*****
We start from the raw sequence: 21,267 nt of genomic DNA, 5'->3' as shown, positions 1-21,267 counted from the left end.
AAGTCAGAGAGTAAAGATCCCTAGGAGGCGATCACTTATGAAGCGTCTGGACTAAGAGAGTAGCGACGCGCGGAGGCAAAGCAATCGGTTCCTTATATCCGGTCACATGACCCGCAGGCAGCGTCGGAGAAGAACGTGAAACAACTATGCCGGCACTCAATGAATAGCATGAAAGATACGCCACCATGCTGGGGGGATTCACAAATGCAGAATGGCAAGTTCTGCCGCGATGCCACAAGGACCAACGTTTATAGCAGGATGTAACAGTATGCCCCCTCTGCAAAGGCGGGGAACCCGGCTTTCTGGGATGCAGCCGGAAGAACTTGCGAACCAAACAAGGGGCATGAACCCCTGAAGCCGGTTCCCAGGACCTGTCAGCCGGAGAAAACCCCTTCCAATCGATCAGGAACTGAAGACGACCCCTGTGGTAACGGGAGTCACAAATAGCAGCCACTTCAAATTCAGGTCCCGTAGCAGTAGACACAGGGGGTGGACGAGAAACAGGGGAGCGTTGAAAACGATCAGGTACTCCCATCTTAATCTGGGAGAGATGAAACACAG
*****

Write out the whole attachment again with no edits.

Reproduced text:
We start from the raw sequence: 21,267 nt of genomic DNA, 5'->3' as shown, positions 1-21,267 counted from the left end.
AAGTCAGAGAGTAAAGATCCCTAGGAGGCGATCACTTATGAAGCGTCTGGACTAAGAGAGTAGCGACGCGCGGAGGCAAAGCAATCGGTTCCTTATATCCGGTCACATGACCCGCAGGCAGCGTCGGAGAAGAACGTGAAACAACTATGCCGGCACTCAATGAATAGCATGAAAGATACGCCACCATGCTGGGGGGATTCACAAATGCAGAATGGCAAGTTCTGCCGCGATGCCACAAGGACCAACGTTTATAGCAGGATGTAACAGTATGCCCCCTCTGCAAAGGCGGGGAACCCGGCTTTCTGGGATGCAGCCGGAAGAACTTGCGAACCAAACAAGGGGCATGAACCCCTGAAGCCGGTTCCCAGGACCTGTCAGCCGGAGAAAACCCCTTCCAATCGATCAGGAACTGAAGACGACCCCTGTGGTAACGGGAGTCACAAATAGCAGCCACTTCAAATTCAGGTCCCGTAGCAGTAGACACAGGGGGTGGACGAGAAACAGGGGAGCGTTGAAAACGATCAGGTACTCCCATCTTAATCTGGGAGAGATGAAACACAG